In His Core Lies the Good Old IITian
Date: Monday , October 05, 2009
When he helped found the IITs in 1951, Jawaharlal Nehru, India’s first Prime Minister didn’t realize that he was giving his best gift to the nation. In India, most students, staff, and alumni look at campus incubators as the perfect launch pad for their business ideas. Easy access, infrastructure, and most importantly, mentoring are the advantages that attract most students to campus incubators. And leading the list of campus incubators are those of the Indian Institutes of Technology (IITs).
IIT is of course, as everyone knows, in a class of its own. This technology institute churns out more entrepreneurs than any other institute in India. Check any successful Indian company, and chances are there will be an IITian among its top executives. Talk about experienced entrepreneurs and successful organizations, and several IITian names crop up. Vinod Khosla (IIT-Delhi) the co-founder of Sun Microsystems and one of the most powerful men in Silicon Valley would be the best example.
So what is that extra zing that makes IITians different? What additional value do they add to build their companies differently and make them successful? The sprawling campuses, the world-class infrastructure, the best professors, or maybe the very talented and resourceful students themselves are the drive behind this. Speak to any IITian entrepreneur, and he will concur. However, a majority of them say that it is the confidence that IIT education gives, which makes them stand in good stead.
“There is one thing that you would come across as a characteristic in every IITian and that is immense confidence, which springs from a deep sense of self-belief. The very fact that every individual who clears the prestigious IIT-JEE examination knows what competition is and has toiled and has gone and grown through the tough times instils such confidence in him that he considers everything possible,” says Vamsi Krishna (IIT-Bombay), founder and Director at Lakshya.
It is this confidence that propels many IITians towards entrepreneurship. After coming into the IIT, they interact with different people, all from various backgrounds and from different parts of the country. Four years are spent with intellectual people who have mutual respect, because everyone knows that the people, who they are sitting with, also deserve being there.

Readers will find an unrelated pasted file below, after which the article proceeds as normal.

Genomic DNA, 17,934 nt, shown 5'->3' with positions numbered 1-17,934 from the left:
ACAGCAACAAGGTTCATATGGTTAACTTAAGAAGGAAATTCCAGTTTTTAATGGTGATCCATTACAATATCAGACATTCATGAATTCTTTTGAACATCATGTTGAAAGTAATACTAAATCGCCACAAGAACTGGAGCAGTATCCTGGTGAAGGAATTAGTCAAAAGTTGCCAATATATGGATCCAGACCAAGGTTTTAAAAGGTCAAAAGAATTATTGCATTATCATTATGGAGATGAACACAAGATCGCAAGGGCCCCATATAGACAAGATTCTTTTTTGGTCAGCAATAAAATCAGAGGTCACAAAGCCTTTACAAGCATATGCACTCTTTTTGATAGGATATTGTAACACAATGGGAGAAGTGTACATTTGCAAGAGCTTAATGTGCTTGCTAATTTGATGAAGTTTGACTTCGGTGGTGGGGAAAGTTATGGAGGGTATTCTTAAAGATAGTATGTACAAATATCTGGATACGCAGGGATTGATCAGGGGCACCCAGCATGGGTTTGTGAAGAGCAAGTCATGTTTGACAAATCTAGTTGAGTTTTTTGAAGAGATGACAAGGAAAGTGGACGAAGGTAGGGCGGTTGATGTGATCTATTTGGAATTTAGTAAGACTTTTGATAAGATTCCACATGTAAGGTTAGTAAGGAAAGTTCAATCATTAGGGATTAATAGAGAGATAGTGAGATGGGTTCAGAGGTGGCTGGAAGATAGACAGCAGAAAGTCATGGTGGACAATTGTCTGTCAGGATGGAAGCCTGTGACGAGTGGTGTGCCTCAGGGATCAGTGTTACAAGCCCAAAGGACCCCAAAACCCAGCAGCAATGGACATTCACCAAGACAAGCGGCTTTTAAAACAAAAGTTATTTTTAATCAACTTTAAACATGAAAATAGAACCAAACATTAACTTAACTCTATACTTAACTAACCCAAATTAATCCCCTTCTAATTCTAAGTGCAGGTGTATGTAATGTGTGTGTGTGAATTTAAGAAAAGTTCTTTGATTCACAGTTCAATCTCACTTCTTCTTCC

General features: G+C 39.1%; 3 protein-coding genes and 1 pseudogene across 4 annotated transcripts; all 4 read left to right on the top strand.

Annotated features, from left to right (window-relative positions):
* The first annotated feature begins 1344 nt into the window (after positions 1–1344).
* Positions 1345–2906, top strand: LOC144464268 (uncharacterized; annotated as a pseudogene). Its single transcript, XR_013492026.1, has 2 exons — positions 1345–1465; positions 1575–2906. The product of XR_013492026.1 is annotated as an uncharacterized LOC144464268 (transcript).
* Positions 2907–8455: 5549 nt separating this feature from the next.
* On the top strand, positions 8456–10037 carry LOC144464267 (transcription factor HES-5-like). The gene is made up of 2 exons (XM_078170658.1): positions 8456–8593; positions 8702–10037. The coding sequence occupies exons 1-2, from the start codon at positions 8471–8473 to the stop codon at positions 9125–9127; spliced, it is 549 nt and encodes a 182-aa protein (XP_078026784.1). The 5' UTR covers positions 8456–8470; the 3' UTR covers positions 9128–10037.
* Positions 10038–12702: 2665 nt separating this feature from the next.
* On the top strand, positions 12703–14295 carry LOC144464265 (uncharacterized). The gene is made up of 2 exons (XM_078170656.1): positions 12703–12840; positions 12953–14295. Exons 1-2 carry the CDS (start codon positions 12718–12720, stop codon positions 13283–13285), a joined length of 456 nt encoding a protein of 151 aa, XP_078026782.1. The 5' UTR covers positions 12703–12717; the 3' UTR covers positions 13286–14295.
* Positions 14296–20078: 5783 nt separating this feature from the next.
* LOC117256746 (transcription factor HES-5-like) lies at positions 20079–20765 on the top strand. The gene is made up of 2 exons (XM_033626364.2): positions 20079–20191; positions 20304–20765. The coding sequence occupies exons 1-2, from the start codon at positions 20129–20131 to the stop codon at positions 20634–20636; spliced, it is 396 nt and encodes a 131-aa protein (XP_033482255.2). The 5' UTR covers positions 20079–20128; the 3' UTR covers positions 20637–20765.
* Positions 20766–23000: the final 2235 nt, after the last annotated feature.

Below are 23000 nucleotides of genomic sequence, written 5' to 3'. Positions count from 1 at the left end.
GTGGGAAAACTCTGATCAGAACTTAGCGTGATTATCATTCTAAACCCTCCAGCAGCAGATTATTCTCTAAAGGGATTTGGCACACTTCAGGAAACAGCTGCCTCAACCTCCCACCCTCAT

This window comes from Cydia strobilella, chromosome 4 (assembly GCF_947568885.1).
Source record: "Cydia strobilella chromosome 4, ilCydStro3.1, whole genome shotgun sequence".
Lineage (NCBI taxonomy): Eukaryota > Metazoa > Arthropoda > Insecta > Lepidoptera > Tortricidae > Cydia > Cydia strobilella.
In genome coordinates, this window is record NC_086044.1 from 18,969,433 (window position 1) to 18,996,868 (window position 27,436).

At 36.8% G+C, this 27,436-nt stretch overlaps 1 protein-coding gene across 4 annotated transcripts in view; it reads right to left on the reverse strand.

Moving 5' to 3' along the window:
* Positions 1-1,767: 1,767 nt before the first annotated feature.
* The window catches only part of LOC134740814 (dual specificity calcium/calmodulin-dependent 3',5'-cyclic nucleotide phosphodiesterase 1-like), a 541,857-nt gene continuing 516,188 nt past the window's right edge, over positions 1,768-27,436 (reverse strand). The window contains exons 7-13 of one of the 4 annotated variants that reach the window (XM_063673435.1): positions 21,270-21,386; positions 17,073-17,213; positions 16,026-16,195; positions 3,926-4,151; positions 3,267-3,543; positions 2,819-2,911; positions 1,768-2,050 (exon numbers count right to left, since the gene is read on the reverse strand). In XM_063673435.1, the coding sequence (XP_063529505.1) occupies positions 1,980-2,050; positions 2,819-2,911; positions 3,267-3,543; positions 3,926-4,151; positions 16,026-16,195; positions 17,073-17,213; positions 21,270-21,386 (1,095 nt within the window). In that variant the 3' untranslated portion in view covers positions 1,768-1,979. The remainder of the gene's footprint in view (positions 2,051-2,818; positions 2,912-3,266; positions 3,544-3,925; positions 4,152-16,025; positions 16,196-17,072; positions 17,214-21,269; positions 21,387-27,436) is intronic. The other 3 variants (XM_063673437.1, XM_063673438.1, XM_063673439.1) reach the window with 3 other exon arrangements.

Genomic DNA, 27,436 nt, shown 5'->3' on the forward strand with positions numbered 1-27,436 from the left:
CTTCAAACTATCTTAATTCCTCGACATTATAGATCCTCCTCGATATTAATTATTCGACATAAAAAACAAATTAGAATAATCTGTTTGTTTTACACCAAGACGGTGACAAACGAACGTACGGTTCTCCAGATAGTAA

Vamsi, along with three other IITians, founded Lakshya, which is an educational enterprise, conceptualized with a vision to make a visible change in the way education is imparted, learning is perceived, and teaching is delivered. Currently, operating in the engineering and medical entrance-training segment, it differentiates itself by having a strong online integration to its offline teaching.
IITians are also good at tackling problems. This is because of the way IIT education carves them as risk takers. As Vamsi says, IITians by nature are very strong in analytics. “I feel that IIT system and the kind of interaction IITians have among themselves makes them good problem solvers. All have a good ability to structure a problem in a better way and go about solving it in the most innovative manner possible.”
“In the case of a startup there are a lot of things that one does at the start, which defines the organization. At Lakshya, we tried to question the industry from the grass-root level and tried to analyze the very basics of some processes. For instance, the teachers in our industry were all recruited from experience. But we found that there were issues with it, so we changed the rhetoric and started getting fresh graduates, and to train them we conceptualized a very innovative training process. The advantage we found with this system was that the freshness of the institute could be maintained and culture could be propagated in a much better way. Many such examples can be attributed to the approach with which we used to organize our technical fest in IITs and the methodology of looking at a problem, brainstorming and analyzing deeply, which has now become a habit,” says Vamsi.